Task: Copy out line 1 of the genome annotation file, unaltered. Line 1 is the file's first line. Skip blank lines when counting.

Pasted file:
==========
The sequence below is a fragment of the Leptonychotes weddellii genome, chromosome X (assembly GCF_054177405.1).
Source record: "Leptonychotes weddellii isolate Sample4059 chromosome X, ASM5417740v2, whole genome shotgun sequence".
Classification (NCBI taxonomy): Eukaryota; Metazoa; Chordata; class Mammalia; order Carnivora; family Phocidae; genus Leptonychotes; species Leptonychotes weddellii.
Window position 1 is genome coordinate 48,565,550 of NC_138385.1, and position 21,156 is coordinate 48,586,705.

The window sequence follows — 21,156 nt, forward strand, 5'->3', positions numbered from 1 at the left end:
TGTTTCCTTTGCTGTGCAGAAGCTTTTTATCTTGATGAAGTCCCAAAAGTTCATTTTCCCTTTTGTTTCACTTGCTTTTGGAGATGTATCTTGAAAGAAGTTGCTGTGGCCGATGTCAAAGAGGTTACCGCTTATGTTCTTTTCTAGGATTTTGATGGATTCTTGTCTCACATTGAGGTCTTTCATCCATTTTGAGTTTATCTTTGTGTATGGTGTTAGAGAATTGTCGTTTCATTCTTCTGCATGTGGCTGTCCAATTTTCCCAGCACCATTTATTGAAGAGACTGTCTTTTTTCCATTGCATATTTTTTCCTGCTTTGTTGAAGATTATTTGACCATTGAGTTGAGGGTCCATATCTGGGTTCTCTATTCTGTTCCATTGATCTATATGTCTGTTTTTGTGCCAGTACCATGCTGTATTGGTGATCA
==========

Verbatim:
The sequence below is a fragment of the Leptonychotes weddellii genome, chromosome X (assembly GCF_054177405.1).